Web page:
Steps 8 and 9 in the 12-step programs talk about “…making a list of all persons we had harmed…” in step 8, and “…making direct amends, wherever possible…” in step 9. This is confusing for many addicts in their early recovery. Sponsors who have worked through these steps and have maintained abstinence for many years are just as puzzled and confused about what constitutes an “amends.”
Because they frequently apologized for their words, behaviors, attitudes, and addictions in the past, many are prone to look at amends as another round of apologies they need to make to those they have harmed. This is not in the nature of these steps, nor is it what the founders of the 12-step movement intended to pass along to those who were to follow. If apologies meant anything to those who have been burned by the selfishness and inconsideration of active addiction, it would have worked when first performed by the chronic addict. Of course they never did anything about the behaviors that were being apologized for. They continued to lie, cheat, steal, and forget about everyone and everything in their path, except the procuring and using and behaviors necessary to maintain their addiction.
Since apologies are not what is meant by these steps, just what is an “amends” anyway? According to Dictionary.com, amend can mean a) to alter, modify, rephrase, or add to or subtract from (a motion, bill, constitution, etc.) by formal procedure; b) to change for the better; improve; c) to remove or correct faults. So it is seen that nowhere in these definitions is the word apology listed. So it is important to understand the language of recovery and make sure that what is being taught is what is truly being learned. By changing for the better, as listed in b), it is thought that this is the best definition for purposes of amending ones’ addicted behaviors. Therefore, if an addict is guilty of lying to his wife and children, boss, parents, friends and other family members, perhaps his best way of amending that behavior is to practice telling the truth to them under any and all circumstances. Other amends will involve paying back stolen money and taking time to spend with neglected family members and friends who are hurt by the neglect of selfish addicts.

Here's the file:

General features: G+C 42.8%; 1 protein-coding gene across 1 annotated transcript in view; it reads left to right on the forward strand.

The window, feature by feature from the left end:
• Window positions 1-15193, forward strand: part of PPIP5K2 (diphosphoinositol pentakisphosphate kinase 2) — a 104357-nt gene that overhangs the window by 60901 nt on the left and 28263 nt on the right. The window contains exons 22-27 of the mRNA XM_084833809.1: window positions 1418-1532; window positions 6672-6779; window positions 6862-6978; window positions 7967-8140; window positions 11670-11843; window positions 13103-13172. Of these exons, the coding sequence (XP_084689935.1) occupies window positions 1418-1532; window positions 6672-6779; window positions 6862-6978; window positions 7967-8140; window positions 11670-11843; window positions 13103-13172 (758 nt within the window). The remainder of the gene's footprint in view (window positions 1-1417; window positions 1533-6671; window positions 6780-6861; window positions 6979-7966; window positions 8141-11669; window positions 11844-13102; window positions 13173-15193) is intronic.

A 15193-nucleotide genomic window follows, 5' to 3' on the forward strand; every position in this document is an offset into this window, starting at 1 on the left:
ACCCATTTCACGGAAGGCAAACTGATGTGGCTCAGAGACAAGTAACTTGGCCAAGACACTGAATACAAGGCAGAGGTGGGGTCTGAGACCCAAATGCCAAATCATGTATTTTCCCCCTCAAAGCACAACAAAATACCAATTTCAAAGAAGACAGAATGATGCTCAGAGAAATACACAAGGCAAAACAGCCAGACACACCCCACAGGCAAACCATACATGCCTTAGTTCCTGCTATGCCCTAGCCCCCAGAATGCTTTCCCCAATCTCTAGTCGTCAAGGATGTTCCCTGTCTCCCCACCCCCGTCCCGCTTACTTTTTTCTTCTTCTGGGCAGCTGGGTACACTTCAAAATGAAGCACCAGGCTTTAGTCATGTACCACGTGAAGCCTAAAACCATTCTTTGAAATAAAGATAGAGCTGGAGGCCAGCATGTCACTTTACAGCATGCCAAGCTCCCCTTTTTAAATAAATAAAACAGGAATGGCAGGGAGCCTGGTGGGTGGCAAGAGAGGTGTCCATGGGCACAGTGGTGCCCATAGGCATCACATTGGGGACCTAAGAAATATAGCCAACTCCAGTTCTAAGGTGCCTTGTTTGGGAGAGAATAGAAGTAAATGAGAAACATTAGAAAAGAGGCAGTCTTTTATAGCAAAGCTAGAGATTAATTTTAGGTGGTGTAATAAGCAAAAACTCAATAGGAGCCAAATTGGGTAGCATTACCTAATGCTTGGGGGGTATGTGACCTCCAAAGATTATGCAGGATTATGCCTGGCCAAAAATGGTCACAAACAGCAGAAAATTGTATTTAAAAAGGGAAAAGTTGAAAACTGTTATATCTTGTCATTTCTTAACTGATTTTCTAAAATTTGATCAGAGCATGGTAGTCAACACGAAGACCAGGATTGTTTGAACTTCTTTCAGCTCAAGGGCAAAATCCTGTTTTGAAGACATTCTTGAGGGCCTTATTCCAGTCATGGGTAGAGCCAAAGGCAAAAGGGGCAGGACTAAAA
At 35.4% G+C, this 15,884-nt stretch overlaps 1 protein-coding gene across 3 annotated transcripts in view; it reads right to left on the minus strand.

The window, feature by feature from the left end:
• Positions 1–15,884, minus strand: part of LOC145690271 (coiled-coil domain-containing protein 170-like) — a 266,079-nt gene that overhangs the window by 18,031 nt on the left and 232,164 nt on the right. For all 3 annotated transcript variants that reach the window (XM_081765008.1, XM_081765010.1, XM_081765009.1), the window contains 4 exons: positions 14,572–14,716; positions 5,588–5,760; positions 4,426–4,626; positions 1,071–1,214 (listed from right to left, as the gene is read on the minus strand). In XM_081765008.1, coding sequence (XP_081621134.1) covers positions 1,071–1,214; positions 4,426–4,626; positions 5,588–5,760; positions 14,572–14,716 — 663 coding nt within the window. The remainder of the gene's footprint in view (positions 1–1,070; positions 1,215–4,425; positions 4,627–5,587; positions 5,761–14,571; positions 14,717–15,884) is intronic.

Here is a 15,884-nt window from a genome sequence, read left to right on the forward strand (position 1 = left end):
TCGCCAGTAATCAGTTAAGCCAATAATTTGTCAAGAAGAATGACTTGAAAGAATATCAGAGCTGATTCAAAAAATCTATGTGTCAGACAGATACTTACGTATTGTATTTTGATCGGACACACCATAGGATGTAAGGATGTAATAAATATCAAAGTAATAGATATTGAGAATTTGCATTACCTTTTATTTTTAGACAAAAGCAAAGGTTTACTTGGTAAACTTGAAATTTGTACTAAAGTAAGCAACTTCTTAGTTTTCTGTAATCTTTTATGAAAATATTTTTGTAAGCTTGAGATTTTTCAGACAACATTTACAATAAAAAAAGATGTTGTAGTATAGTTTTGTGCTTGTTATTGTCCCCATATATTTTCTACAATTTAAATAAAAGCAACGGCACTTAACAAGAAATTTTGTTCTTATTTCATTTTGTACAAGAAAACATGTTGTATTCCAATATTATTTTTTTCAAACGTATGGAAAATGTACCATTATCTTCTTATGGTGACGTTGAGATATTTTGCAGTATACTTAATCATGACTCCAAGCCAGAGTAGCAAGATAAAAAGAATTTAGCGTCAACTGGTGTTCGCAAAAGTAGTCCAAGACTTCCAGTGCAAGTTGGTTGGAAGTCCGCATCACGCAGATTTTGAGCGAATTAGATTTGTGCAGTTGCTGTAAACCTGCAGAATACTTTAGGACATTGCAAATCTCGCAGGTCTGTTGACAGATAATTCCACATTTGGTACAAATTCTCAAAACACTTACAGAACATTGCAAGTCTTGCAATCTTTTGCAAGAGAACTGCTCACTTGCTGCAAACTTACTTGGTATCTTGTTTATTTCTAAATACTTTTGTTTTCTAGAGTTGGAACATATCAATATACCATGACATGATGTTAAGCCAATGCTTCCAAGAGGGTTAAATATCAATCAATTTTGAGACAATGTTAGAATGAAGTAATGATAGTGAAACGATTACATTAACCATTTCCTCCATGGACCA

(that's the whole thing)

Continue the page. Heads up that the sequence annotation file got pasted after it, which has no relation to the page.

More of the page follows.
Many addicts will defend themselves by saying they only hurt themselves in active addiction. This is just not the case. Even living on a deserted island, there is universal ramification for every behavior. If they drove while under the influence, they owe amends for that by not doing that particular behavior any longer. If they worked anywhere, for anyone, they impacted their bosses, their coworkers, their subordinates, and everyone who did business with that agency by virtue of the fact that they were illegally involved in some form of behavior that was injurious to themselves and potentially those around them. If they had parents, spouses, children, or any familial relationships whatsoever, their relationships were damaged by the residual effects of addiction. Therefore, it is almost impossible to find an addict whose behavior harmed no one.
Making amends is difficult to think about for all addicts. They create imagined monsters which seldom materialize while making amends. Making the effort to rectify old behaviors is much less difficult than it is in the mind of an addict. Few who have performed these steps are heard to share that what was necessary to clean up their messes is too outrageous. Most feel that they have walked away from the process clean and free.
Kelly McClanahan has an MSW in clinical social work, with a specialization in substance abuse treatment. Having worked in this field for over 20 years, she is currently working on her certification as an addictions’ counselor.